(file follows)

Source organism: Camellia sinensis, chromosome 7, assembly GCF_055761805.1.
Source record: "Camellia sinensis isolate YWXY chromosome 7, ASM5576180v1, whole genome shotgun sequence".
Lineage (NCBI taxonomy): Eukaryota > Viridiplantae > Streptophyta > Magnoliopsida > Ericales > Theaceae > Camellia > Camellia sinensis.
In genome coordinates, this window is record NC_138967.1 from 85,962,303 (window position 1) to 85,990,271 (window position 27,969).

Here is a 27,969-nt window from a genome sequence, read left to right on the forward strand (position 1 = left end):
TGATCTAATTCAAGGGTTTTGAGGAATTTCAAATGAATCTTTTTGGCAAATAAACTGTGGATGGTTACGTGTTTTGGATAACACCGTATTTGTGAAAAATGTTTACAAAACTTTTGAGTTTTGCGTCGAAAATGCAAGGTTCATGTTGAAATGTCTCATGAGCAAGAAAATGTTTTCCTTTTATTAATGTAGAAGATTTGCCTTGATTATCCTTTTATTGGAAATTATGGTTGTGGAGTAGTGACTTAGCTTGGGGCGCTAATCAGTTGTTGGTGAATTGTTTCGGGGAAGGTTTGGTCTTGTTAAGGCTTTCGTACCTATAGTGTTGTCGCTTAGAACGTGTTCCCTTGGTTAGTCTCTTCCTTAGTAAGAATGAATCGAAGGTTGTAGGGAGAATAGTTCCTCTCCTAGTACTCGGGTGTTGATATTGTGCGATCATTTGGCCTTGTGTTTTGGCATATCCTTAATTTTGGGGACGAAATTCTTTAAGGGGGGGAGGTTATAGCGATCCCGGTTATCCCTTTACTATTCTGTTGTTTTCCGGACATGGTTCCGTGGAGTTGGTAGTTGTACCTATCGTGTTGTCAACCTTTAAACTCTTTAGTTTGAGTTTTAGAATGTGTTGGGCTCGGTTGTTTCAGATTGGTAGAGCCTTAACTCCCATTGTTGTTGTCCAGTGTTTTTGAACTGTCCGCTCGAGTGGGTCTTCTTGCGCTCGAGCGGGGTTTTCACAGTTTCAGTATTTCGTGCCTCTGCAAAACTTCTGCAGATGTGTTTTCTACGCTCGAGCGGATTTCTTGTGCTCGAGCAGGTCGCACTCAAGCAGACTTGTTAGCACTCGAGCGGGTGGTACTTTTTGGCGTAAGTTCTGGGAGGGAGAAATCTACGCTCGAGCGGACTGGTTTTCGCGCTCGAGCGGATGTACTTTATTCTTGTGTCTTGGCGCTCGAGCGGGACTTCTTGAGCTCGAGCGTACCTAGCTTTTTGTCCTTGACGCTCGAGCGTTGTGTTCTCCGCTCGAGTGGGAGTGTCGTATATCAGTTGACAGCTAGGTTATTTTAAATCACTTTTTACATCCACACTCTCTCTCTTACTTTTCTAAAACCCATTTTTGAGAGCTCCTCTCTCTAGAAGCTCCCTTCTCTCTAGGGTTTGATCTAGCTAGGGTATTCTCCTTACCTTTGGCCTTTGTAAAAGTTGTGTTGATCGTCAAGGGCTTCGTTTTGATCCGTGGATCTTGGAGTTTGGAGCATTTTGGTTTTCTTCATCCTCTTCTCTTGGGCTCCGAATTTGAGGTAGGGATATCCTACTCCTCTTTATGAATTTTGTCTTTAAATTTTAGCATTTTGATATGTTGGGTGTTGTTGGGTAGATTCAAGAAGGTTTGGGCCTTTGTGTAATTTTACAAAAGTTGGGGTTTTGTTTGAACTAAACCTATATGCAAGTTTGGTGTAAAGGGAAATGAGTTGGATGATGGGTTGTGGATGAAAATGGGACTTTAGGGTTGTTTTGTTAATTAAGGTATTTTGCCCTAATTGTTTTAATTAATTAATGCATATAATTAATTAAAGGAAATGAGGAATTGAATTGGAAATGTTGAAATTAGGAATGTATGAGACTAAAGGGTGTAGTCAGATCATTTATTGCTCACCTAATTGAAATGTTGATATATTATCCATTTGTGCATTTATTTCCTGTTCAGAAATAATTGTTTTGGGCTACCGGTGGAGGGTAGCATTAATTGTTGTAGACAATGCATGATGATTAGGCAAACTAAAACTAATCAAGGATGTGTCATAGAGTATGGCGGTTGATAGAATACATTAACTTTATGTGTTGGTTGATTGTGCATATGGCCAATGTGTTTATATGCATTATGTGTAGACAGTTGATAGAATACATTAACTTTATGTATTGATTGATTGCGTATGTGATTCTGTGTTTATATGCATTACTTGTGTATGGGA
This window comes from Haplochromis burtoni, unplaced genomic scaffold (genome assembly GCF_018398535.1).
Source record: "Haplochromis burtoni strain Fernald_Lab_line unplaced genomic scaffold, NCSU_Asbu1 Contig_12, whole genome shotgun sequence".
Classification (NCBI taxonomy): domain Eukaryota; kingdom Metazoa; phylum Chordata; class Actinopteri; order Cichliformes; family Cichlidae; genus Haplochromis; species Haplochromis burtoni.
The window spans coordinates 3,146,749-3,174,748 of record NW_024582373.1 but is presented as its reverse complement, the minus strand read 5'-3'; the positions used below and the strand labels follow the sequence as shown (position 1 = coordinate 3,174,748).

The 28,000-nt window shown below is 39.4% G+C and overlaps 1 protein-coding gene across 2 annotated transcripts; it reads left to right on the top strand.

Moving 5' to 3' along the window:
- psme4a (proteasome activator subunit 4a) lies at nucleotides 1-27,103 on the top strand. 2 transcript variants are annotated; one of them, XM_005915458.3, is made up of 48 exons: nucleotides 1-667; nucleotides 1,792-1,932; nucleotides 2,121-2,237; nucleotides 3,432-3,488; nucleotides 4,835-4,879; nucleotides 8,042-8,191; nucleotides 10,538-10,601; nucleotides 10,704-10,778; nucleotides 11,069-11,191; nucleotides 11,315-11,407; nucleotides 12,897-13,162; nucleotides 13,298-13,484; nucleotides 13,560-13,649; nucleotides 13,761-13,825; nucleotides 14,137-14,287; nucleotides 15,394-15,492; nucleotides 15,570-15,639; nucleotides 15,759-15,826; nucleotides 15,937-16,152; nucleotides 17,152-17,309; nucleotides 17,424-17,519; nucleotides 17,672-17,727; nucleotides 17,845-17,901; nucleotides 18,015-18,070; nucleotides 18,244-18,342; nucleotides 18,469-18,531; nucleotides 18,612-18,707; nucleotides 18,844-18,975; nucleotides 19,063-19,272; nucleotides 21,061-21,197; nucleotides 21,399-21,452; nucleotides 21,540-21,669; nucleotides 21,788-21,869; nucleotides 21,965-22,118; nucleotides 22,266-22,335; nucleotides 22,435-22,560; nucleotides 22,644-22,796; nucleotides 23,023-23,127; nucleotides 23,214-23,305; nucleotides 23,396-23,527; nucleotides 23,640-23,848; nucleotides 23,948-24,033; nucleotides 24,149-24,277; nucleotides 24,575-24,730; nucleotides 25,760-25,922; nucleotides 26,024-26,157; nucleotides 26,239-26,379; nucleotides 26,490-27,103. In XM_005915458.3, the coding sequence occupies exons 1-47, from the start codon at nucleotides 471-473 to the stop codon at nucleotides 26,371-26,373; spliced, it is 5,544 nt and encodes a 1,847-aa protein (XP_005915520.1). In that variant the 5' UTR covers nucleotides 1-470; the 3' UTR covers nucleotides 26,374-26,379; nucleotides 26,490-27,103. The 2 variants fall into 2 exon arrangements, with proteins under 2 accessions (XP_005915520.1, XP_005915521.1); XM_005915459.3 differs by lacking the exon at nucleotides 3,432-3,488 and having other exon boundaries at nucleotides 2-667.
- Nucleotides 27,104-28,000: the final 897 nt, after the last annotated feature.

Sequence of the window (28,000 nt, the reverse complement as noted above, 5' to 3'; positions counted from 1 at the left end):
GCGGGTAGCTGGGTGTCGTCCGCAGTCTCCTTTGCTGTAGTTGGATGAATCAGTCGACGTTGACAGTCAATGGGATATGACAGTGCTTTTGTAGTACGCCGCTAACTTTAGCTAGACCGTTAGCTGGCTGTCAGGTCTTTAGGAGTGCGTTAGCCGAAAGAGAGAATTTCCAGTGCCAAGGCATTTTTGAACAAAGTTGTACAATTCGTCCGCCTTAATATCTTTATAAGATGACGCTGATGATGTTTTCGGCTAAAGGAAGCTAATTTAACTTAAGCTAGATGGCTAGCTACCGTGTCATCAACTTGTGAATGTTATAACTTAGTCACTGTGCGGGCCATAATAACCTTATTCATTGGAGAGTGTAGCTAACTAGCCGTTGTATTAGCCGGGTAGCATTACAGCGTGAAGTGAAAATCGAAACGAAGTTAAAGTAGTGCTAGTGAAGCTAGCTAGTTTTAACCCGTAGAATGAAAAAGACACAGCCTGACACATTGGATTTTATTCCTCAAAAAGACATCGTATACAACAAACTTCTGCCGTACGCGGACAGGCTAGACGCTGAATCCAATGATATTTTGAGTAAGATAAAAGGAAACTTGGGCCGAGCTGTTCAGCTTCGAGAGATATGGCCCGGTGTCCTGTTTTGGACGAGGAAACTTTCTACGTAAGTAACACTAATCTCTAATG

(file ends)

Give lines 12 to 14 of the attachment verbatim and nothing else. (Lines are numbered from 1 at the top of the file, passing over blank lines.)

Moving 5' to 3' along the window:
- psme4a (proteasome activator subunit 4a) lies at nucleotides 1-27,103 on the top strand. 2 transcript variants are annotated; one of them, XM_005915458.3, is made up of 48 exons: nucleotides 1-667; nucleotides 1,792-1,932; nucleotides 2,121-2,237; nucleotides 3,432-3,488; nucleotides 4,835-4,879; nucleotides 8,042-8,191; nucleotides 10,538-10,601; nucleotides 10,704-10,778; nucleotides 11,069-11,191; nucleotides 11,315-11,407; nucleotides 12,897-13,162; nucleotides 13,298-13,484; nucleotides 13,560-13,649; nucleotides 13,761-13,825; nucleotides 14,137-14,287; nucleotides 15,394-15,492; nucleotides 15,570-15,639; nucleotides 15,759-15,826; nucleotides 15,937-16,152; nucleotides 17,152-17,309; nucleotides 17,424-17,519; nucleotides 17,672-17,727; nucleotides 17,845-17,901; nucleotides 18,015-18,070; nucleotides 18,244-18,342; nucleotides 18,469-18,531; nucleotides 18,612-18,707; nucleotides 18,844-18,975; nucleotides 19,063-19,272; nucleotides 21,061-21,197; nucleotides 21,399-21,452; nucleotides 21,540-21,669; nucleotides 21,788-21,869; nucleotides 21,965-22,118; nucleotides 22,266-22,335; nucleotides 22,435-22,560; nucleotides 22,644-22,796; nucleotides 23,023-23,127; nucleotides 23,214-23,305; nucleotides 23,396-23,527; nucleotides 23,640-23,848; nucleotides 23,948-24,033; nucleotides 24,149-24,277; nucleotides 24,575-24,730; nucleotides 25,760-25,922; nucleotides 26,024-26,157; nucleotides 26,239-26,379; nucleotides 26,490-27,103. In XM_005915458.3, the coding sequence occupies exons 1-47, from the start codon at nucleotides 471-473 to the stop codon at nucleotides 26,371-26,373; spliced, it is 5,544 nt and encodes a 1,847-aa protein (XP_005915520.1). In that variant the 5' UTR covers nucleotides 1-470; the 3' UTR covers nucleotides 26,374-26,379; nucleotides 26,490-27,103. The 2 variants fall into 2 exon arrangements, with proteins under 2 accessions (XP_005915520.1, XP_005915521.1); XM_005915459.3 differs by lacking the exon at nucleotides 3,432-3,488 and having other exon boundaries at nucleotides 2-667.
- Nucleotides 27,104-28,000: the final 897 nt, after the last annotated feature.